(originally publsihed in Skill Shot 28)
Have you noticed how pinball has totally exploded in Seattle and the Northwest? The question quickly shifted from “I wonder if there’s any pinball near me” to “I wonder if I have enough time to play all the tables near me.” Unfortunately, there is one group of pin enthusiasts for whom little has changed: the under-21 crowd.
Sure, there are awesome places to play in Seattle that are all-ages venues (AAVs) –— Full Tilt Ballard is home to some of the best maintained games in all of Seattle, downtown is 100% all-ages for pinball (the only neighborhood in Seattle that can make that claim), and the Seattle Pinball Museum (SPM) holds a fantastic collection of games. Just 45 minutes south is Dorky’s, which has the largest selection of pins in Washington open to all ages. However, the city of Seattle has only 27 out of 91 locations (by Skill Shot’s last count) that are open to minors.
From talking to some of the underage players in the area, I’ve learned that the issues go further than solely being denied entry to bars; it also prevents them from entering tournaments where alcohol is served. Raymond Davidson (age 20) is a major player in the Northwest and the world, but he has experienced his fair share of frustration being under 21.
“The most obvious example of the 21 rule screwing me over was the Rose City Showdown,” says Raymond. “It was one of the final stops on the PAPA [Pro-Am Pinball Association] Circuit, and if I had been able to go to it and place decently, I’d be able to participate in the PAPA Circuit Finals.” The cut-off for the Circuit Finals is position 20. Ironically, Ray is currently ranked #21 in the PAPA standings.
Other players like Kevin Birrell (age 20) and Bri Stewart (age 13) speculate that there must be a way to participate in all tournaments, regardless of their age. “I can’t see why they don’t allow children in, so long as they’re not ordering alcohol,” says Bri. Recently relocated from the East Coast, Bri points out that in Maryland kids can go to bars and everything is easier. There are places that mix pins, alcohol, and are all-ages, so there must be a certain permit that businesses can get.
Kevin points out that “SPM’s tournaments are open to all ages, but they also serve beer. Same deal applies to Full Tilt.” Charlie and Cindy at the SPM said they have the same Snackbar License from the Liquor Control Board (LCB) that Full Tilt has, allowing them to stay all-ages. The Seattle Pinball League is dedicated to inclusiveness as well and proved it at their tournament in March of this year. Originally scheduled at Add-a-Ball, the monthly match was moved at the last minute to Rod’s house because the LCB denied their private party permit application. In fact, these examples are the only local tournament hosts to allow minors to participate.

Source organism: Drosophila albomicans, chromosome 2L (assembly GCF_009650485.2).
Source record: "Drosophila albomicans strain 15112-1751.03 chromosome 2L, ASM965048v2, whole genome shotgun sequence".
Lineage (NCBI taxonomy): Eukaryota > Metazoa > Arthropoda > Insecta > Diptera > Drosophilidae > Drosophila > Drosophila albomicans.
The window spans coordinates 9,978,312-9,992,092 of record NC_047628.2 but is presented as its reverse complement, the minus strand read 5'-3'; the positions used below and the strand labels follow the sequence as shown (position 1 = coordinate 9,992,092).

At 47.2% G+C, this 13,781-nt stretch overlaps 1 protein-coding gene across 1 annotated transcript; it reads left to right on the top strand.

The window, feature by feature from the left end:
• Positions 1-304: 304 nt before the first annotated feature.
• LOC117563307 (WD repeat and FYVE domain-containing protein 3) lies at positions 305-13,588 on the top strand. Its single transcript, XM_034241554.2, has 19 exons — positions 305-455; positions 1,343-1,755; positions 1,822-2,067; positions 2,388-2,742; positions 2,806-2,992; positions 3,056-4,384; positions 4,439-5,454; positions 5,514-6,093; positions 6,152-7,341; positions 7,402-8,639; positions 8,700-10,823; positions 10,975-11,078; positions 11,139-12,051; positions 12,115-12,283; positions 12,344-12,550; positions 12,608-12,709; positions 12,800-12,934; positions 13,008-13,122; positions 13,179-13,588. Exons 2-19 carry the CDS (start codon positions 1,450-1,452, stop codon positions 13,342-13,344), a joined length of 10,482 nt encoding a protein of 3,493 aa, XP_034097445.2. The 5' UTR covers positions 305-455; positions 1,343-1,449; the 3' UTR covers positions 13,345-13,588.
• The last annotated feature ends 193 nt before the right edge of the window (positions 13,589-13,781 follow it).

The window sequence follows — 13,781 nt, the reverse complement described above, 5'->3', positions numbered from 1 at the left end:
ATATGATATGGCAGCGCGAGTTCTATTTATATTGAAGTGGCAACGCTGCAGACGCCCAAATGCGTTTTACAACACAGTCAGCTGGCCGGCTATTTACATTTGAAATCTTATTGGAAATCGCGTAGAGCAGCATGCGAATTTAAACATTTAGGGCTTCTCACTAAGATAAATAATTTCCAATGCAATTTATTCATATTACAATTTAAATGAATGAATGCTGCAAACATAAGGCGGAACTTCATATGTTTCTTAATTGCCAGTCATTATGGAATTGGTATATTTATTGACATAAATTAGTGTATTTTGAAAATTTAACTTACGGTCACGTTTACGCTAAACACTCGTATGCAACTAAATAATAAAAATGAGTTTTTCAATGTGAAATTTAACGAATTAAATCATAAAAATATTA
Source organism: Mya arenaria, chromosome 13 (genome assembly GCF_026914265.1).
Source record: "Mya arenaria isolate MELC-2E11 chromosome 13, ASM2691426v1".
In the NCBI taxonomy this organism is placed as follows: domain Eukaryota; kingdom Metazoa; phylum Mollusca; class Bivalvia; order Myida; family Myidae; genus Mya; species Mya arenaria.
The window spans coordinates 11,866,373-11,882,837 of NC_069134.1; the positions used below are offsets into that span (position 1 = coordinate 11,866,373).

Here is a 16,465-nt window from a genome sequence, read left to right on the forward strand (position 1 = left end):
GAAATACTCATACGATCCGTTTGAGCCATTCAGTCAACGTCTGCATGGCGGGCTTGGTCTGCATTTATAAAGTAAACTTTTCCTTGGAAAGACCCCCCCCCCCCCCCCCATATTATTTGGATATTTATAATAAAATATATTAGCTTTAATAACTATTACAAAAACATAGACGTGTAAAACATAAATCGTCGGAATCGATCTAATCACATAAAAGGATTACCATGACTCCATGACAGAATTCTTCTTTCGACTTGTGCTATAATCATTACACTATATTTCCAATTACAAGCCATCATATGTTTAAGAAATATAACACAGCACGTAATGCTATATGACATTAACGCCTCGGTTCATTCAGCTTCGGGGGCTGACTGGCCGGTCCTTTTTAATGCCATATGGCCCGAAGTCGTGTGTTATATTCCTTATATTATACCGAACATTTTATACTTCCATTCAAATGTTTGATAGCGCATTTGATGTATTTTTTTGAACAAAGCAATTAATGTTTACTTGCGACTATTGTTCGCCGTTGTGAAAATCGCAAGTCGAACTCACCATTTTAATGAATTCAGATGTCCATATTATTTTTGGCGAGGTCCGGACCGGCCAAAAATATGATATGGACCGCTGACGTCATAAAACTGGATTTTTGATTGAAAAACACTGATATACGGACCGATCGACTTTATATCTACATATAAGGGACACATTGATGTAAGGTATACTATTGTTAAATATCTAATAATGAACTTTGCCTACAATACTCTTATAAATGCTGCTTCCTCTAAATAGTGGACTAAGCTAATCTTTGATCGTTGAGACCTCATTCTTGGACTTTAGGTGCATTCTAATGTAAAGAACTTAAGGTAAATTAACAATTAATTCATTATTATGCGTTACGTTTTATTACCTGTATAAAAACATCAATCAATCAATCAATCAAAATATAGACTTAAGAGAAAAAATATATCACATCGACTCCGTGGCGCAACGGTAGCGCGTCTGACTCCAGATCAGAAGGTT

Personally I got into pinball after I was 21 and had not considered these issues. There are some seriously good players out there who are under age and dedicated to mastering their game, though most pinheads are not exposed to them. Raymond says, “If we had more all-ages places, it could start roping in younger kids. As it is now, mostly we just have bars, so kids never get exposed to pinball.”
Another factor is how people perform while drinking. Some won’t touch alcohol if they’re competing, while others swear they’re much better when imbibing. Kevin, for one, is not interested in drinking at tournaments when he comes of age. He explains that some people have conditioned their muscle memory and response time under the influence, but his skills have been developed sober, so that’s the way they’ll stay.
For now, these minors are tearing it up at the AAVs. I’ve seen their names on machines at Beth’s, the Hurricane, Full Tilt and more. While I sympathize with their dilemma, I am not looking forward to getting my high scores bumped off of all the machines they don’t have access to yet! Once the time comes, a few places they’re really looking forward to visiting are Shorty’s, Add-a-Ball, John John’s, Narwhal, and, of course, all the tournaments — top of the list being the annual Shorty’s open, followed by the weeklies at Add-a-Ball and John John’s. Kevin is enthusiastic about all the places in Portland to visit since nearly all their machines are in bars.
We here at Skill Shot support our younger players by making it easy to find all-ages pinball machines, as well as encouraging challenges like “The One to Beat”, which is often at an AAV location. When you’re checking Skill Shot’s List in the print edition, all-ages venues are highlighted in a contrasting color from the 21+ venues. All-ages venues are also marked at list.skill-shot.com.